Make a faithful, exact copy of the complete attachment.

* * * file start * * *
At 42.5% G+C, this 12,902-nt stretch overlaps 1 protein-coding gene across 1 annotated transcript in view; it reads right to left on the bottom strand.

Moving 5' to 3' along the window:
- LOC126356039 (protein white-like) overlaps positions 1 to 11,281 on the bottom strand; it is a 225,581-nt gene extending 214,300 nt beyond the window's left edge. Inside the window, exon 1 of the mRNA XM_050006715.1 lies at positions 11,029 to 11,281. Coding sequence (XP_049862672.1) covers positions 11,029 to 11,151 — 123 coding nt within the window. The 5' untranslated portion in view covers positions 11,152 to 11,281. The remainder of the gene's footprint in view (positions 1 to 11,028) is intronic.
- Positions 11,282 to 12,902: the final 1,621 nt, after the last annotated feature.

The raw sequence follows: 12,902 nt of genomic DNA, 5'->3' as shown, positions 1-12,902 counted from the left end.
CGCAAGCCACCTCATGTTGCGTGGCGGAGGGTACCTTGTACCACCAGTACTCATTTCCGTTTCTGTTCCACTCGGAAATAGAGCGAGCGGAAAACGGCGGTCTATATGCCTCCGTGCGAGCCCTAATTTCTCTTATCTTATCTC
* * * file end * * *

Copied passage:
At 42.5% G+C, this 12,902-nt stretch overlaps 1 protein-coding gene across 1 annotated transcript in view; it reads right to left on the bottom strand.

Moving 5' to 3' along the window:
- LOC126356039 (protein white-like) overlaps positions 1 to 11,281 on the bottom strand; it is a 225,581-nt gene extending 214,300 nt beyond the window's left edge. Inside the window, exon 1 of the mRNA XM_050006715.1 lies at positions 11,029 to 11,281. Coding sequence (XP_049862672.1) covers positions 11,029 to 11,151 — 123 coding nt within the window. The 5' untranslated portion in view covers positions 11,152 to 11,281. The remainder of the gene's footprint in view (positions 1 to 11,028) is intronic.
- Positions 11,282 to 12,902: the final 1,621 nt, after the last annotated feature.

The raw sequence follows: 12,902 nt of genomic DNA, 5'->3' as shown, positions 1-12,902 counted from the left end.
CGCAAGCCACCTCATGTTGCGTGGCGGAGGGTACCTTGTACCACCAGTACTCATTTCCGTTTCTGTTCCACTCGGAAATAGAGCGAGCGGAAAACGGCGGTCTATATGCCTCCGTGCGAGCCCTAATTTCTCTTATCTTATCTC